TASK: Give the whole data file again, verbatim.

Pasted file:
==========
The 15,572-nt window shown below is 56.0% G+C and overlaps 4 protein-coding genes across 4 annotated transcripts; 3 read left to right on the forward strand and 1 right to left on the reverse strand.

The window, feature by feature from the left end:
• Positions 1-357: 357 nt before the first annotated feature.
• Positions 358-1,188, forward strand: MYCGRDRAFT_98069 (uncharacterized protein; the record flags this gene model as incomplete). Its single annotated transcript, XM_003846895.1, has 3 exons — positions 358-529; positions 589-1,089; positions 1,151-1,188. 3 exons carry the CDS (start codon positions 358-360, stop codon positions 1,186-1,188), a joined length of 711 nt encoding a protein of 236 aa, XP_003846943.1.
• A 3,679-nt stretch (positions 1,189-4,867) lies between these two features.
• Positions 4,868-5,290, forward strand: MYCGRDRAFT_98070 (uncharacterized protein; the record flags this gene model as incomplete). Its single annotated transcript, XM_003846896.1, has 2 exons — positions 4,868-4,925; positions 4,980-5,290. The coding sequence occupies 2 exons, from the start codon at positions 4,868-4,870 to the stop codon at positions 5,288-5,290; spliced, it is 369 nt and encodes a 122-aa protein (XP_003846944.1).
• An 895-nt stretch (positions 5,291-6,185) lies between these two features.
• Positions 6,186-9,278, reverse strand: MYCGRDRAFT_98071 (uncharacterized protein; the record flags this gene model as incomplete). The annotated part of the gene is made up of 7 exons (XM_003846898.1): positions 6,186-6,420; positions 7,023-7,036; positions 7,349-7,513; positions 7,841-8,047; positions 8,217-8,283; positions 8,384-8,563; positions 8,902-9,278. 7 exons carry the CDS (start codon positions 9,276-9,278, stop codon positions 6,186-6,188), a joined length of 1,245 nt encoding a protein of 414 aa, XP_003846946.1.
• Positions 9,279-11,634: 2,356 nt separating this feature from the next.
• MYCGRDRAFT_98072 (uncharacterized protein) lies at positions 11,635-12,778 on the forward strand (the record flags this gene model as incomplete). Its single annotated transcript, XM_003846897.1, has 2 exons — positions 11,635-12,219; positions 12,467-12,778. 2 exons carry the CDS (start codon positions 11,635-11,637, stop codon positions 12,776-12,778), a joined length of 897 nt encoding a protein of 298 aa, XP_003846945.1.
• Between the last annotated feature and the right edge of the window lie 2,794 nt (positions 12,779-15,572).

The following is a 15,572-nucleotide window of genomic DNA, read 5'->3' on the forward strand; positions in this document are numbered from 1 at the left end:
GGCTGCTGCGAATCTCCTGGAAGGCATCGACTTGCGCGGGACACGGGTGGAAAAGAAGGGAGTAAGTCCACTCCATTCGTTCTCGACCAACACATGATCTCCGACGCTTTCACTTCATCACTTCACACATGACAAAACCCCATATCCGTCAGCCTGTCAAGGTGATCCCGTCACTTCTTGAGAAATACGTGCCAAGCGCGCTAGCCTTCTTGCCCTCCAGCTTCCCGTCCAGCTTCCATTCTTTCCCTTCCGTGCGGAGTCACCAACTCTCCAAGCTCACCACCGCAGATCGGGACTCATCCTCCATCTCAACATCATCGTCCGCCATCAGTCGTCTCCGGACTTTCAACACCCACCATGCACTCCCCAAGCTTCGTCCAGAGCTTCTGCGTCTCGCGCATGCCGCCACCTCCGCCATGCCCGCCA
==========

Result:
The 15,572-nt window shown below is 56.0% G+C and overlaps 4 protein-coding genes across 4 annotated transcripts; 3 read left to right on the forward strand and 1 right to left on the reverse strand.

The window, feature by feature from the left end:
• Positions 1-357: 357 nt before the first annotated feature.
• Positions 358-1,188, forward strand: MYCGRDRAFT_98069 (uncharacterized protein; the record flags this gene model as incomplete). Its single annotated transcript, XM_003846895.1, has 3 exons — positions 358-529; positions 589-1,089; positions 1,151-1,188. 3 exons carry the CDS (start codon positions 358-360, stop codon positions 1,186-1,188), a joined length of 711 nt encoding a protein of 236 aa, XP_003846943.1.
• A 3,679-nt stretch (positions 1,189-4,867) lies between these two features.
• Positions 4,868-5,290, forward strand: MYCGRDRAFT_98070 (uncharacterized protein; the record flags this gene model as incomplete). Its single annotated transcript, XM_003846896.1, has 2 exons — positions 4,868-4,925; positions 4,980-5,290. The coding sequence occupies 2 exons, from the start codon at positions 4,868-4,870 to the stop codon at positions 5,288-5,290; spliced, it is 369 nt and encodes a 122-aa protein (XP_003846944.1).
• An 895-nt stretch (positions 5,291-6,185) lies between these two features.
• Positions 6,186-9,278, reverse strand: MYCGRDRAFT_98071 (uncharacterized protein; the record flags this gene model as incomplete). The annotated part of the gene is made up of 7 exons (XM_003846898.1): positions 6,186-6,420; positions 7,023-7,036; positions 7,349-7,513; positions 7,841-8,047; positions 8,217-8,283; positions 8,384-8,563; positions 8,902-9,278. 7 exons carry the CDS (start codon positions 9,276-9,278, stop codon positions 6,186-6,188), a joined length of 1,245 nt encoding a protein of 414 aa, XP_003846946.1.
• Positions 9,279-11,634: 2,356 nt separating this feature from the next.
• MYCGRDRAFT_98072 (uncharacterized protein) lies at positions 11,635-12,778 on the forward strand (the record flags this gene model as incomplete). Its single annotated transcript, XM_003846897.1, has 2 exons — positions 11,635-12,219; positions 12,467-12,778. 2 exons carry the CDS (start codon positions 11,635-11,637, stop codon positions 12,776-12,778), a joined length of 897 nt encoding a protein of 298 aa, XP_003846945.1.
• Between the last annotated feature and the right edge of the window lie 2,794 nt (positions 12,779-15,572).

The following is a 15,572-nucleotide window of genomic DNA, read 5'->3' on the forward strand; positions in this document are numbered from 1 at the left end:
GGCTGCTGCGAATCTCCTGGAAGGCATCGACTTGCGCGGGACACGGGTGGAAAAGAAGGGAGTAAGTCCACTCCATTCGTTCTCGACCAACACATGATCTCCGACGCTTTCACTTCATCACTTCACACATGACAAAACCCCATATCCGTCAGCCTGTCAAGGTGATCCCGTCACTTCTTGAGAAATACGTGCCAAGCGCGCTAGCCTTCTTGCCCTCCAGCTTCCCGTCCAGCTTCCATTCTTTCCCTTCCGTGCGGAGTCACCAACTCTCCAAGCTCACCACCGCAGATCGGGACTCATCCTCCATCTCAACATCATCGTCCGCCATCAGTCGTCTCCGGACTTTCAACACCCACCATGCACTCCCCAAGCTTCGTCCAGAGCTTCTGCGTCTCGCGCATGCCGCCACCTCCGCCATGCCCGCCA